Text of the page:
nificantly different from that of the present Earth field, in
the geographical co-ordinate system (before tilt correction).
Badenian localities 1, 2 and 8 (Table 1) give a positive re-
sponse to a mechanically applied tilt test (Fig. 6). The overall
mean direction in the tectonic system (after tilt corrections) is
D = 309°, I = 60°, k = 35,
= 21°, N = 3). However, one can-
not avoid noticing that two of the locality mean directions
(localities 1 and 8) practically coincide, while the third one
(locality 2) exhibits considerably larger CCW rotation than
the first two (possible because of local tectonic disturbance).
While tilt test suggests that the paleomagnetic signal of
the Badenian rocks was acquired before tilting, the same
test is negative for the younger rocks. The overall mean di-
rection calculated for the Pannonian—Pontian (and the Sar-
matian, since the soft component is obviously not primary)
localities is D = 337°, I = 50°, (statistical parameters k = 48,
= 10°, N = 6) before and D = 337°, I = 64° (k = 21,
= 13°, N = 6) after tilt corrections. Much better statistical
parameters before tilt corrections suggest that the age of the
remanence should be regarded as of post-tilting age, in spite
of the mixed polarities. The lag between deposition and ac-
quisition of the paleomagnetic signal does not hamper tec-
tonic interpretation, since the age of the deposition is so
Fig. 5. Identification of the magnetic minerals. Typical isothermal
remanent magnetization (IRM) acquisition curves (upper row),
the behaviour of the three component IRM (Lowrie 1990) on
thermal demagnetization (second row) and the change in suscepti-
bility on heating (lowermost row). The hard (squares), the medi-
um (dots) and soft (circles) components of the composite IRM
were acquired in fields of 1.0, 0.36 and 0.12 T respectively.
Fig. 6. Krško and Karlovac Basins, Neogene sediments. Regional
tilt test for Badenian (positive response to untilting) and for
younger (negative response) sediments.
young, that the time between deposition of the youngest
rock (Pontian, around 7 Ma?) and deformation (starting
around 6 Ma) is short, and the angle of the overall rotation
is not influenced by tilt correction: it is the same (about
20°) in both the geographical and tectonic systems.
As the overall-mean paleomagnetic direction for the
Badenian shows larger westerly deviation from the present
LATE NEOGENE COUNERCLOCKWISE ROTATION OF THE PANNONIAN BASIN
Table 1: Summary of the paleomagnetic directions. The mean paleomagnetic locality directions are based on the results of principal com-
ponent analysis (Kirschvink 1980), except locality 1 (for explanation, see text). Key: n/no – number of used/collected samples; D°, I°
(Dc°, Ic°) – declination, inclination before (after) tilt correction; k and
– statistical parameters (Fisher 1953). Remark: locality
4 was excluded when calculating overall-mean paleomagnetic direction, due to suspected (on revisiting the locality) slumping.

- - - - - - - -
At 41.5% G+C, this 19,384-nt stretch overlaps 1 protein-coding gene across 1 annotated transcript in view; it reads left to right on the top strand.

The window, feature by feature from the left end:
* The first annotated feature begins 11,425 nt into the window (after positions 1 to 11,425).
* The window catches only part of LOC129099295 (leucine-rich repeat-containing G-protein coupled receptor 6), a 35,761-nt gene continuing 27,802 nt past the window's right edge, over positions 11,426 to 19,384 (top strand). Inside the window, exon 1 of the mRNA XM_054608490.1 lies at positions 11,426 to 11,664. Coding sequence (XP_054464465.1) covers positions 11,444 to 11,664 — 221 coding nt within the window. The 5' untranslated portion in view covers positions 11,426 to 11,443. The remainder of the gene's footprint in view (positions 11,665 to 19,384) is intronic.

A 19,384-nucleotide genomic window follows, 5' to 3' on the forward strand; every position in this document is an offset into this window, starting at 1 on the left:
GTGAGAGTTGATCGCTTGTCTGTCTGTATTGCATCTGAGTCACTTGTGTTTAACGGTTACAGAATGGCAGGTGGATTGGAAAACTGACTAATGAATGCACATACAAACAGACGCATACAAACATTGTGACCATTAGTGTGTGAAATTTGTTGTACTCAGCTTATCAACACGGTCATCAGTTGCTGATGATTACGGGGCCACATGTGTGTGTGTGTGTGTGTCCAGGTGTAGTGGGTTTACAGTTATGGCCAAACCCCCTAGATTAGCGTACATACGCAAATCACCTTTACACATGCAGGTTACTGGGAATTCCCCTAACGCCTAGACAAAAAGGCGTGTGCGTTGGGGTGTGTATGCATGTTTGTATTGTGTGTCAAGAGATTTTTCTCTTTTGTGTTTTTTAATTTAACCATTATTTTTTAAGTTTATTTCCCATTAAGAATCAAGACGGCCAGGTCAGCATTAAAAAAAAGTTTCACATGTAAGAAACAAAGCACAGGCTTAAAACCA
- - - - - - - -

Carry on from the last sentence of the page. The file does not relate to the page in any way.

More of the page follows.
Fig. 7. Comparison between paleomagnetic overall-mean directions with confidence circles indicating the net post-Eocene rotation of the:
A – Adriatic foreland (Márton 2006); B – net post-Pannonian rotation of the Mura—Zala Depression (Márton et al. 2002a); C – net post
Early Pontian rotation of the Hrvatsko Zagorje plus Slavonian Mts (Márton et al. 2002b); D – and the net post Early Pontian rotation of the
Krško—Karlovac Basins (present study). Badenian locality mean directions are numbered (numbers refer to Table 1). Stereographic projection.
* – half of the samples without the other half after tilt correction, ** – soft component.
MÁRTON et al.
north than that of the younger age group, one is tempted
to interpret the difference as an earlier than the youngest
counterclockwise rotation, taking place after the Bade-
nian. However, the difference is due only to one locality
(number 2, Table 1 and Fig. 7) and the paleomagnetic di-
rections for the other two Badenian localities are very
close to the overall-mean paleomagnetic direction for the
younger age group (Fig. 7). Due to this situation we regard
the larger westerly declination of the Badenian group as
an indication to be followed up in the future, in contrast to
the solid evidence of the present study for a post-Early
Pontian 20° counterclockwise rotation.
Comparison between the results of the present study and
earlier published paleomagnetic directions of correspond-
ing age from the Hrvatsko Zagorje and the Mura-Zala De-
pression (Fig. 7) leads to the conclusion that the angles
and the timings of the final CCW rotations are consistent
in the whole south-western part of the basin. Since the area
of the present study is closer to the Adriatic microplate
than the previously investigated ones (Márton et al.
2002a,b) the idea of linking the rotation of the south-west-
ern Pannonian Basin to that of the Adriatic microplate be-
came better supported than it was before the present study.
Acknowledgment: The field work was financed by Slove-
nian—Hungarian Intergovernmental Scientific and Techno-
logical Project No. Slo-17/03 and a joint project of the
Academies of Sciences of Croatia and Hungary. Additional
support was provided by the Hungarian Scientific Research
Found (OTKA) Project Nos. T034364 and T029805.